hosta close up
Source: Kevin McCarthy

Hosta Companion Plants

Companion plants that do well with hosta plants should also prefer acidic soil and shade, or provide shade for the hostas. Other flowering shrubs like azaleas and hydrangeas do very well alongside hostas, and some flowers do well also, like daffodils, hyacinths, and begonias. Red oak trees have been known to do very well as companions for hostas since they have very deep roots that don’t interfere with the hosta roots, also prefer acidic soil, and provide excellent shade for the hosta plants.


Hostas have a few common pests, specifically slugs, and snails. These can be discouraged by mulching, putting some sand in a circle around the plant, or using diatomaceous earth or even broken egg shells. None of these is a perfect defense, and it’s good to keep an eye out for these troublesome pests. Halcyon hostas are known to be somewhat slug and snail-resistant. It’s also good to be aware that rabbits and deer will eat hostas if they have access to the plants. Some diseases that can trouble hostas are anthracnose, leaf rot, and crown rot (fusarium rot). These are not common and can be avoided by being careful when transplanting, and taking care that the garden bed is well drained. There is a new disease, Hosta Virus X, which causes yellowing and withering of leaves, and colors merging on leaves. Affected plants should be destroyed and not mulched, and care should be taken to wash tools and hands thoroughly before going near or touching another hosta plant.


Fun Facts About Hostas

One thing that is not well known about hosta plants is that the leaves are actually edible! The young leaves can be used as tasty leafy greens in any recipe, and the flowers can be used in dishes as well. The older mature leaves are somewhat bitter, so it is best to harvest a few leaves early in the year if you are wanting to eat them. It’s important to note that while hostas are edible for humans, rabbits, and deer, they are toxic to dogs and cats. It’s best to keep them fenced both to protect the hostas from being eaten by deer or rabbits if they are in your area, and to protect your household pets from these greens if needed.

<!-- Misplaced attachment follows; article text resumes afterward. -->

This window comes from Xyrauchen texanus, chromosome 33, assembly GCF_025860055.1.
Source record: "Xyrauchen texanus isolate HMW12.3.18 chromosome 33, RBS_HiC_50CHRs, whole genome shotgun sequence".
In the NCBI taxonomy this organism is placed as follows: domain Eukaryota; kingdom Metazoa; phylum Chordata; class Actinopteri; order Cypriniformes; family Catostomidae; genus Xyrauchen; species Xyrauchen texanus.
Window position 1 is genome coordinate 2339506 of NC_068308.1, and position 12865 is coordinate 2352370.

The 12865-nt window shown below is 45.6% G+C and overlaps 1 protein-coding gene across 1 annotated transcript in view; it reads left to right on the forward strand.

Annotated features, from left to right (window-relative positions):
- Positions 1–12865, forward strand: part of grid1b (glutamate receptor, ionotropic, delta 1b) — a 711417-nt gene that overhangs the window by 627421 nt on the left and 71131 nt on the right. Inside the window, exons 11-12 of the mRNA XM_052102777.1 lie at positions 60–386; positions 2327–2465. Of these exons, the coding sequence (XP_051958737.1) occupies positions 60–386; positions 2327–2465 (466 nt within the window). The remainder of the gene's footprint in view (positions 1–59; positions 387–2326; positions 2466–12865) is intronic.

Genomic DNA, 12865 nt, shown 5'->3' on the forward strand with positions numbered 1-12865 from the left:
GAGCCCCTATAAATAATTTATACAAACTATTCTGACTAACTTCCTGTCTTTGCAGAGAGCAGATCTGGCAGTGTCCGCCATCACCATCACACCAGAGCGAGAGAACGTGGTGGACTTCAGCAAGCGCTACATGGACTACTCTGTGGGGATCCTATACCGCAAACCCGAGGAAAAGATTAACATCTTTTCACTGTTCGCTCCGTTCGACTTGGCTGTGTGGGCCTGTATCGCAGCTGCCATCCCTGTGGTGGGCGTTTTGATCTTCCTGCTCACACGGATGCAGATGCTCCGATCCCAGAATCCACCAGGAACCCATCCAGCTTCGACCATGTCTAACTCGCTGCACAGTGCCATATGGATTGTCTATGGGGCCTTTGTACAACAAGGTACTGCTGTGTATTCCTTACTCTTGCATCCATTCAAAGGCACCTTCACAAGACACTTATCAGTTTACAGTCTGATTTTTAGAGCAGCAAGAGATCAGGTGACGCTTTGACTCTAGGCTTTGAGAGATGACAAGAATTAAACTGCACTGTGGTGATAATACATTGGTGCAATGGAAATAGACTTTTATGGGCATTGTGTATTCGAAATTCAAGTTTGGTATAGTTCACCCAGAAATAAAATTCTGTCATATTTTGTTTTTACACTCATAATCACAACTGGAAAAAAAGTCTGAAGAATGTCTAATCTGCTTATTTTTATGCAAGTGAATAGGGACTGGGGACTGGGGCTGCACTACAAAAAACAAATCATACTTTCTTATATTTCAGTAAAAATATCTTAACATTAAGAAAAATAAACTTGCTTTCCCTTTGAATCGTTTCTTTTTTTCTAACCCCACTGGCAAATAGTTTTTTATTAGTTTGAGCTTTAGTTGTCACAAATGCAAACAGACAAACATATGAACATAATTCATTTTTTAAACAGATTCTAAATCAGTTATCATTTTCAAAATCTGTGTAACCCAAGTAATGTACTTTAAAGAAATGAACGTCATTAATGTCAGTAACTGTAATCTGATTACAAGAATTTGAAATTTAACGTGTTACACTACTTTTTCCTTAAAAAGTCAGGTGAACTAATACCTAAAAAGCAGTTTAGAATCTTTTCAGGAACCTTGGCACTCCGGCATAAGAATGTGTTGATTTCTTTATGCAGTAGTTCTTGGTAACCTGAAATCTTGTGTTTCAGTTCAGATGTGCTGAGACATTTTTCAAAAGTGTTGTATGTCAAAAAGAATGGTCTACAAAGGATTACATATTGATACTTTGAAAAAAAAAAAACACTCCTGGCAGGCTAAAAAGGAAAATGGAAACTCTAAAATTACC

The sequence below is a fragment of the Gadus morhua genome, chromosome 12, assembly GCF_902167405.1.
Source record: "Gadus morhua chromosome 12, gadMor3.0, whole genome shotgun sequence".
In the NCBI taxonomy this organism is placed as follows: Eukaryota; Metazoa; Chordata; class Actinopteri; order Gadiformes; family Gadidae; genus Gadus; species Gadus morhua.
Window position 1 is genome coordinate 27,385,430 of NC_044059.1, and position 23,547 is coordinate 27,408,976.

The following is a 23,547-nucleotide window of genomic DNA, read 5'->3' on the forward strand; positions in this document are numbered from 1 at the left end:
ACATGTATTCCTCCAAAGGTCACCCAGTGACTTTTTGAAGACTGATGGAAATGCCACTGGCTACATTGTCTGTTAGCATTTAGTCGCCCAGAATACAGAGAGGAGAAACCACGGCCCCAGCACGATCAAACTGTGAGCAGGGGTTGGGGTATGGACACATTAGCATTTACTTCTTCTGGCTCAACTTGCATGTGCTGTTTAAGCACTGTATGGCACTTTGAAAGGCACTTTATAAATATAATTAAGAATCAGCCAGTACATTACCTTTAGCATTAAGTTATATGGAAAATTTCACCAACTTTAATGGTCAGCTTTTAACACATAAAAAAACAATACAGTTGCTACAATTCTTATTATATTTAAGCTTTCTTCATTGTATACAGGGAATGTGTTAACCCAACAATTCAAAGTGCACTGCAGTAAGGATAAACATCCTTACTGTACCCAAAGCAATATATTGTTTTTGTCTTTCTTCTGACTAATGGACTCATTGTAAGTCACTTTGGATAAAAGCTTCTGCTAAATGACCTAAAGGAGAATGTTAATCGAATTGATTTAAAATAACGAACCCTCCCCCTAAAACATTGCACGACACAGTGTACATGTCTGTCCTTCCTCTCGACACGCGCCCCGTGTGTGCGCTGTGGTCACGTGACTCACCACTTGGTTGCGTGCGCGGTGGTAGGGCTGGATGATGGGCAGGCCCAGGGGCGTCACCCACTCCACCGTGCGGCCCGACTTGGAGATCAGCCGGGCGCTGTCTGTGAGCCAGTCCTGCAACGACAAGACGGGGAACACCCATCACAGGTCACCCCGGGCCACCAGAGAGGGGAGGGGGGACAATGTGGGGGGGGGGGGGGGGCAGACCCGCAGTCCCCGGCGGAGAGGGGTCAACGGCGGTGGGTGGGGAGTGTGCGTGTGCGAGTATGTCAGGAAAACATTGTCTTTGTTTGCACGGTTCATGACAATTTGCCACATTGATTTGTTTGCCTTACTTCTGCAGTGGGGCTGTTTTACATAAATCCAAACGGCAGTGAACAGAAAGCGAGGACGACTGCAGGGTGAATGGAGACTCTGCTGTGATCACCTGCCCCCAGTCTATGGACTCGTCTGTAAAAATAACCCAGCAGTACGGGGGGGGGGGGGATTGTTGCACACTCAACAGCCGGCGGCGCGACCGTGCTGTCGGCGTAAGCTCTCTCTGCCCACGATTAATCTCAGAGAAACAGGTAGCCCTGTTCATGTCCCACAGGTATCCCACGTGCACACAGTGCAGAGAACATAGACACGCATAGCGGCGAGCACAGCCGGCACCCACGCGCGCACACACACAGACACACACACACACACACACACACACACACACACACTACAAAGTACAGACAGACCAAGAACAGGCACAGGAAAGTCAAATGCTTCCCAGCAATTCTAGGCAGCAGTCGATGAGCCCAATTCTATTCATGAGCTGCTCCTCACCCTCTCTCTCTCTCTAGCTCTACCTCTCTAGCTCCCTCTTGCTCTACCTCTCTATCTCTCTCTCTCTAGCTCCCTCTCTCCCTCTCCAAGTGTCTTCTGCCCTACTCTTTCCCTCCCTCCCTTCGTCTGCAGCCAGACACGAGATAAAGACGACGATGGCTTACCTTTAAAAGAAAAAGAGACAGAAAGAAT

Source: Mike McCune

Hostas generally are bred to look a certain way by crossbreeding. To reproduce them, it is often the best choice to split the plants once they get big or overcrowded. The seeds can be harvested too, though it’s most likely that they won’t breed true to type. The seeds should be gathered in the autumn, and carefully separated from the seed pods, and completely dried. They are best kept in a paper container: a small paper bag or an envelope. They can be planted in spring, a few weeks after the last frost. Take care to dig out the area where the seed will be planted, to the same depth (usually 12 inches) and width (usually 3-4 feet) based on the size of the fully mature plant, and fill in with slightly acidic garden soil and compost, just as you would when planting a transplant or split plant.


Hostas are a great choice for your garden or yard, especially for brightening up shady areas on the north-facing side of your house, or under a tall and leafy tree. They are very low-maintenance but do require some care. Make sure to keep them weed-free, and apply some slow-release or organic fertilizer in the spring each year, if they are struggling at all. If you’re growing hostas in your garden, post some photos and share your experience growing them in our gardening community!

Cover Image Source: Theryn Fleming